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The Shifting Geography of Protest

Compared to 1992 in Los Angeles, the protest and civil unrest of 2020 have relocated to neighborhoods farther north, and further entrenched by white wealth.
June 5, 2020, 6am PDT | James Brasuell | @CasualBrasuell
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Black LIves Matter
Protestors brandish a portrait of Nipsey Hussle in Downtown Los Angeles on January 3, 2020.
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Angel Jennings writes:

The violence that occurred after a jury acquitted four white officers in the beating of black motorist Rodney King took decades for South L.A. to recover from, and some say the area has never fully healed. Vacant lots still dot the landscape, a painful reminder.

But this time around, South L.A. has largely been spared, as protests have erupted across the city to condemn the killing by Minneapolis police of George Floyd.

Instead of South L.A. protesters in the Los Angeles area have taken to the streets in Beverly Hills, Santa Monica, and the Fairfax District, for example. According to organizers cited in the article, the geography of the protests reflects deliberate choices, based on lessons learned from 1992.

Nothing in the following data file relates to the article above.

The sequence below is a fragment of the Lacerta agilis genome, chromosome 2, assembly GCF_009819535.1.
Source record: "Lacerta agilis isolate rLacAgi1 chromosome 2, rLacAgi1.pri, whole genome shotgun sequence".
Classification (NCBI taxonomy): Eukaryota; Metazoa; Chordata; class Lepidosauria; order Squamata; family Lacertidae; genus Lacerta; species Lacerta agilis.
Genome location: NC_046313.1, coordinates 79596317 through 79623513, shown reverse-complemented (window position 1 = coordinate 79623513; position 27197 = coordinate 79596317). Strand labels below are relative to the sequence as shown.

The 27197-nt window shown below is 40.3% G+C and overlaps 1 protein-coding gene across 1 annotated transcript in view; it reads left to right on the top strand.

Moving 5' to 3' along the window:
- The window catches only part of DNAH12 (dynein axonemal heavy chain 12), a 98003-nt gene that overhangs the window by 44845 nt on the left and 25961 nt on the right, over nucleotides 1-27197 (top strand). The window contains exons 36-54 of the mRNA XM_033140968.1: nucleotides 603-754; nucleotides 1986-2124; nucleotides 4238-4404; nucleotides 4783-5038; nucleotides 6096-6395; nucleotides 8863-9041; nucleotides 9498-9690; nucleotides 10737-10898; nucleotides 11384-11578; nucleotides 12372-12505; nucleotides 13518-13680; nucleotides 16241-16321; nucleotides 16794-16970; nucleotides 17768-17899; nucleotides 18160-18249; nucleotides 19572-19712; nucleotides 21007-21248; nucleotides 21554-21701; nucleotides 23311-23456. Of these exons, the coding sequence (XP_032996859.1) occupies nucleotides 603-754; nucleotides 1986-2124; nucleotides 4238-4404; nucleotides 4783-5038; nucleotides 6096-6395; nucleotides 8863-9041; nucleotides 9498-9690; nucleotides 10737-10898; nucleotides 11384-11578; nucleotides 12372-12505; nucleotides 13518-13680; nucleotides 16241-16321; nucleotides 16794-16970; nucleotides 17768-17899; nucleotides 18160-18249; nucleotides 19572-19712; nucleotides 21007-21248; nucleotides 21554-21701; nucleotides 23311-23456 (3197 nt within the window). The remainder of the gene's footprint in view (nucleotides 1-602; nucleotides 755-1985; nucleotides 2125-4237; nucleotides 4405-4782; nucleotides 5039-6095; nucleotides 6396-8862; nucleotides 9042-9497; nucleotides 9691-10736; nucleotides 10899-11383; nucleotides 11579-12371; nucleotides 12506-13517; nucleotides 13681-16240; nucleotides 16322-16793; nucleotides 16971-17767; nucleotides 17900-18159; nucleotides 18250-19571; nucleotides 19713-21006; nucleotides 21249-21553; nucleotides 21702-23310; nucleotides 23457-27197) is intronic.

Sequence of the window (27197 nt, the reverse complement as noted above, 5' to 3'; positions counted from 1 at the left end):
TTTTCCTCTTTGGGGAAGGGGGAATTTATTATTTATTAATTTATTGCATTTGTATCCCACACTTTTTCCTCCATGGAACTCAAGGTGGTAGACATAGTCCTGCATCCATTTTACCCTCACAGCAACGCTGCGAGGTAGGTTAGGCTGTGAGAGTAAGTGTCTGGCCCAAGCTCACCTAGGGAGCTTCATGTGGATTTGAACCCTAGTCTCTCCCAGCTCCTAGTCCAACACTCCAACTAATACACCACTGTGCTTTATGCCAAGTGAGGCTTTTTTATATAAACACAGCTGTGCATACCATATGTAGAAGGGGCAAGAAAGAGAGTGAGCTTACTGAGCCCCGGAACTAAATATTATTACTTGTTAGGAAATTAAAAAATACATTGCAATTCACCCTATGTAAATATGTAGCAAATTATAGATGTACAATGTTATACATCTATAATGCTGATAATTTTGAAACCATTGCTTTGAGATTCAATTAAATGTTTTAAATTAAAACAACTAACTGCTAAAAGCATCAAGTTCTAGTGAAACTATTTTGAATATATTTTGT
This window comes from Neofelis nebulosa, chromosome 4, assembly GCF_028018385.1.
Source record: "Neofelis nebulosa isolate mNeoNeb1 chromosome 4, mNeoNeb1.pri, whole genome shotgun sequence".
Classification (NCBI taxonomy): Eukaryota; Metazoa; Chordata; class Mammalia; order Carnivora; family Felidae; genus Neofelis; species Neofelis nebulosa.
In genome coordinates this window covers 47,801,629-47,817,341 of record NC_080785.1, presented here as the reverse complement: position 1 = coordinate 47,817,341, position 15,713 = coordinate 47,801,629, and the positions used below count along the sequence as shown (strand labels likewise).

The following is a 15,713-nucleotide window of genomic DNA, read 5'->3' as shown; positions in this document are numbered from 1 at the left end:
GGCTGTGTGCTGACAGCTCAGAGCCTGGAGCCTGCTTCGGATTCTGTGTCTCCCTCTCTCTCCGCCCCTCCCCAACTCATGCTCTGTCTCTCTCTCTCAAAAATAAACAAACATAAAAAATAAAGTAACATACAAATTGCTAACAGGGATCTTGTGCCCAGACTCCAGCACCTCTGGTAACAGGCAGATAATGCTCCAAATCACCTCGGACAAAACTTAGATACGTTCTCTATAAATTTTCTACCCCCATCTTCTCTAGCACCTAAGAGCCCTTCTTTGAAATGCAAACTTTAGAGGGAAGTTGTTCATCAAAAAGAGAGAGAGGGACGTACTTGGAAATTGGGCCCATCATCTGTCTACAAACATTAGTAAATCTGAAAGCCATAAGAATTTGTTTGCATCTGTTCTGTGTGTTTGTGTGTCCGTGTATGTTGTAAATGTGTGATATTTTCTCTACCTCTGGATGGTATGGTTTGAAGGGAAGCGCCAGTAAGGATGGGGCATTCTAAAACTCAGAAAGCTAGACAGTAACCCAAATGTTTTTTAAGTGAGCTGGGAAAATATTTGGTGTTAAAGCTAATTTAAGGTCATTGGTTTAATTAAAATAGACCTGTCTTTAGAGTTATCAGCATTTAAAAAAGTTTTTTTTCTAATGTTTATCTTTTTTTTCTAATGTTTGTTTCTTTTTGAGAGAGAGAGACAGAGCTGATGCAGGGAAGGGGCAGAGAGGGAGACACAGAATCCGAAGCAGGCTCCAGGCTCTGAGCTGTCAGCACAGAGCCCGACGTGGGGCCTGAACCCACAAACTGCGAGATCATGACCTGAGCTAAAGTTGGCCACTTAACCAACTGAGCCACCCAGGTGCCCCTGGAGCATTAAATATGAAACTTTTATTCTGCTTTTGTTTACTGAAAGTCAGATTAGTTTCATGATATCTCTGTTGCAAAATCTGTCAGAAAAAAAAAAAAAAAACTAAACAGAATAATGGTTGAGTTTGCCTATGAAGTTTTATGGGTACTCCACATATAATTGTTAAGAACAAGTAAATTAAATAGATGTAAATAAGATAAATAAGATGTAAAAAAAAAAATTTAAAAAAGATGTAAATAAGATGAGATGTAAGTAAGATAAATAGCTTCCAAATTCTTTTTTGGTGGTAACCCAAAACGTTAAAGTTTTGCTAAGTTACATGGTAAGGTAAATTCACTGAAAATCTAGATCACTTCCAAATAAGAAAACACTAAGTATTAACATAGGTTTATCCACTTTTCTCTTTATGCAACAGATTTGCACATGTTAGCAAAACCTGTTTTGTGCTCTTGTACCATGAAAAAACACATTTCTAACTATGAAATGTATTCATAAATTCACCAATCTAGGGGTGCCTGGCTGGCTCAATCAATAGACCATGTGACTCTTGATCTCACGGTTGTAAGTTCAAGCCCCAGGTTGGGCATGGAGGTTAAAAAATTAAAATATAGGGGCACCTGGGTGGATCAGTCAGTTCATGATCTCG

Melina Abdullah, one of the leaders of Black Lives Matter, is paraphrased to say that the choice reflects a desire to send a message, not cause violence or destruction. 

The trend grew out of a crucial decision by Black Lives Matters organizers in the protests of 2013, after George Zimmerman killed Trayvon Martin under protection of the state's stand your ground law.

For additional, recommended reading, see an article for The New York Times by Emily Badger that expands the scope fo the discussion about the geography of protest to the 1960s and a much larger set of urban areas in the United States.

Full Story:
Published on Wednesday, June 3, 2020 in Los Angeles Times
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